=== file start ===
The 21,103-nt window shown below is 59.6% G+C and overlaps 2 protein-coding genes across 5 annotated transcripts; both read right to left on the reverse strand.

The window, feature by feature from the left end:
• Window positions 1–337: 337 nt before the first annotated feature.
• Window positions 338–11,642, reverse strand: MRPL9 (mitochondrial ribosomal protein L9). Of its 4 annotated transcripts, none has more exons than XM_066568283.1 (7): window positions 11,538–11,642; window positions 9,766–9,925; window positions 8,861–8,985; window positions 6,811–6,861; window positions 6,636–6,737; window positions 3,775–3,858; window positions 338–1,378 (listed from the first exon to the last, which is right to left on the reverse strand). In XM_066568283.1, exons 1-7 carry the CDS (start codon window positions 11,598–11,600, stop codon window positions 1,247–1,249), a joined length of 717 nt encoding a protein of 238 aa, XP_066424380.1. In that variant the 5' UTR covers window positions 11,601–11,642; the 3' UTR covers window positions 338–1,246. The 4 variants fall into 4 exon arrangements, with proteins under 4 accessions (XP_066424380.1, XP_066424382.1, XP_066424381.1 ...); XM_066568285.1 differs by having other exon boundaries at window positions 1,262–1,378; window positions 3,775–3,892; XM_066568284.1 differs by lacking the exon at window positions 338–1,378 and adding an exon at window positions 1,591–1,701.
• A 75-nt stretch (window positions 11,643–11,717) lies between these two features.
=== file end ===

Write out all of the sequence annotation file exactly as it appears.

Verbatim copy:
The 21,103-nt window shown below is 59.6% G+C and overlaps 2 protein-coding genes across 5 annotated transcripts; both read right to left on the reverse strand.

The window, feature by feature from the left end:
• Window positions 1–337: 337 nt before the first annotated feature.
• Window positions 338–11,642, reverse strand: MRPL9 (mitochondrial ribosomal protein L9). Of its 4 annotated transcripts, none has more exons than XM_066568283.1 (7): window positions 11,538–11,642; window positions 9,766–9,925; window positions 8,861–8,985; window positions 6,811–6,861; window positions 6,636–6,737; window positions 3,775–3,858; window positions 338–1,378 (listed from the first exon to the last, which is right to left on the reverse strand). In XM_066568283.1, exons 1-7 carry the CDS (start codon window positions 11,598–11,600, stop codon window positions 1,247–1,249), a joined length of 717 nt encoding a protein of 238 aa, XP_066424380.1. In that variant the 5' UTR covers window positions 11,601–11,642; the 3' UTR covers window positions 338–1,246. The 4 variants fall into 4 exon arrangements, with proteins under 4 accessions (XP_066424380.1, XP_066424382.1, XP_066424381.1 ...); XM_066568285.1 differs by having other exon boundaries at window positions 1,262–1,378; window positions 3,775–3,892; XM_066568284.1 differs by lacking the exon at window positions 338–1,378 and adding an exon at window positions 1,591–1,701.
• A 75-nt stretch (window positions 11,643–11,717) lies between these two features.